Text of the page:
Published on October 26th, 2012 | by Trey Cox0
Over Controlling the Witness is Impeaching to Lose
The attorney who will not permit a witness to make an explanation, who instead insists on confining the witness to one word answers, who tries to smother anything he does not want to hear, destroys his own credibility in the process. Whenever a lawyer tries to force a witness to answer in just one word, the lawyer sends a clear and unmistakable signal to the entire courtroom that he is afraid of the witness and what the witness has to say about his case. In addition, such grooming and testimony destroys your ability to convince the jury that you are a truth-giver interested in justice rather than a game-player interested only in winning. Of course, I do not recommend ever giving the witness free reign to say whatever he wants, whenever he wants. So how does a trial lawyer navigate between these two extremes – over-grooming and unfettered testimony? First, the cross-examiner controls the witness by selection of subject matter of the questions. Second, as we will see in Tip No. 7 the cross-examiner controls the witness by exposing the witness as a partisan interested only in spouting self-serving answers rather than helping the jury find the truth.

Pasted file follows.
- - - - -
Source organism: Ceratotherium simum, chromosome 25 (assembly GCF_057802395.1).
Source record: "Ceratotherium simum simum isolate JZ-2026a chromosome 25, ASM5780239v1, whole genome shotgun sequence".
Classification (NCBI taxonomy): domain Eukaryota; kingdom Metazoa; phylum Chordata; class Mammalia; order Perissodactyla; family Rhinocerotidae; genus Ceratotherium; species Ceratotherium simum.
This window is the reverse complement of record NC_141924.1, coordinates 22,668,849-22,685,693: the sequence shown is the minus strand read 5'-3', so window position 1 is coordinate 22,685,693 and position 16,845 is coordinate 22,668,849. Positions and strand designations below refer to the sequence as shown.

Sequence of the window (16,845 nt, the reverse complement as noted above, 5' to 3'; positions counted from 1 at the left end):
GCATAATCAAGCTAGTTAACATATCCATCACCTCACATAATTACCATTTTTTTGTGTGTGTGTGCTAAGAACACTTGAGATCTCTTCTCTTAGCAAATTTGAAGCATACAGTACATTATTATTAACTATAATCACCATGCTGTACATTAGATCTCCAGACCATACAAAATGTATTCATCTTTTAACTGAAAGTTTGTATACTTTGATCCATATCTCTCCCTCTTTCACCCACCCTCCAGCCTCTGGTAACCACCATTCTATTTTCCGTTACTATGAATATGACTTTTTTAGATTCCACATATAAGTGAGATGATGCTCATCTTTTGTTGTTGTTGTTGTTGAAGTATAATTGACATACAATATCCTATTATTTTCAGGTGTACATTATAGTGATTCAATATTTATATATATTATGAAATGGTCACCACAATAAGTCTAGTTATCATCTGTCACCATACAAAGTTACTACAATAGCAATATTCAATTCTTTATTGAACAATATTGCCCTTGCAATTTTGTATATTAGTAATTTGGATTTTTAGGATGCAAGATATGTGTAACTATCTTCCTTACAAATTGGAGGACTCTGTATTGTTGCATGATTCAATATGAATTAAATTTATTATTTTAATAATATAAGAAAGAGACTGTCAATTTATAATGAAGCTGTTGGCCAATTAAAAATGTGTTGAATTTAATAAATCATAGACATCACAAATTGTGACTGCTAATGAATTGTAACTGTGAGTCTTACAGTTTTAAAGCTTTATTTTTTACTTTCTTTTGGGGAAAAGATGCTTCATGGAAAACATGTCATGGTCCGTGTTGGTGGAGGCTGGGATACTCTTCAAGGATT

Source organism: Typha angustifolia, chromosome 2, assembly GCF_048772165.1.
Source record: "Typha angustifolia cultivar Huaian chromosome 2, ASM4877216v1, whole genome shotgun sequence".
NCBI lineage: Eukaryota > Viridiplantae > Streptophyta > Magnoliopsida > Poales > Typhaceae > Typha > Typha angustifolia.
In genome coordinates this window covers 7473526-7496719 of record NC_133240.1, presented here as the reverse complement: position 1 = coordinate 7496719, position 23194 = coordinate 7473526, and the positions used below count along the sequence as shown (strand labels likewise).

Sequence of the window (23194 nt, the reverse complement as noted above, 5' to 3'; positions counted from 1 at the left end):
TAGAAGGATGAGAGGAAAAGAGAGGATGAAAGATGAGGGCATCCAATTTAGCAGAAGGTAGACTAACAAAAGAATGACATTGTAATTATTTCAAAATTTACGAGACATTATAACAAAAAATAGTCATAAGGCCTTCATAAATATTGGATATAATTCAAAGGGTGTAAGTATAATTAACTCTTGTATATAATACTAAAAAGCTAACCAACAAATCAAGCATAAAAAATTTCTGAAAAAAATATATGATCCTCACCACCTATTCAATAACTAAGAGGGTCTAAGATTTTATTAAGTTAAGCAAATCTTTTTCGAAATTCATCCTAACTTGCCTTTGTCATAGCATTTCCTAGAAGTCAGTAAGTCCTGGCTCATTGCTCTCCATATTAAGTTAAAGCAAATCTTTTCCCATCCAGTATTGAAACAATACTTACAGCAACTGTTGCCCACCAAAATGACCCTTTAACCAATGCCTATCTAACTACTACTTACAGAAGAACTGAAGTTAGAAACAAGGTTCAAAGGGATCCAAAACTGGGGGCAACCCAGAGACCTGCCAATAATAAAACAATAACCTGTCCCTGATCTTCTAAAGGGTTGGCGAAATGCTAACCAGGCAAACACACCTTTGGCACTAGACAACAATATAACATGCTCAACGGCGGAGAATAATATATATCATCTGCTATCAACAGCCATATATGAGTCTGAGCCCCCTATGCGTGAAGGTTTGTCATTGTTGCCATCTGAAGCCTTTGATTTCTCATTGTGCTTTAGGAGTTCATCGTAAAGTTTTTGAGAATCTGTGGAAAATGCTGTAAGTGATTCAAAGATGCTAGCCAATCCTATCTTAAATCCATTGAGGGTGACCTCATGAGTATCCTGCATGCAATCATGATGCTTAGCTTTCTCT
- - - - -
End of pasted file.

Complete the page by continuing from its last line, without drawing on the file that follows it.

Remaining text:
The gamesmanship and simple lack of common courtesy of demands for only “yes” or “no” answers is so apparent to everyone in the courtroom that anyone who has ever tried this “yes” or “no” technique immediately feels guilty, mean, and harsh. I have even heard lawyers try to rationalize these feelings with a speech to the witness requesting only “yes” and “no” answers because the questions have been “carefully crafted.” This is even worse if you tell a witness that his lawyer will have an opportunity to ask additional questions and let him explain anything. Why? Because this speech emphasizes that you do not want to hear, much less deal with, the whole truth.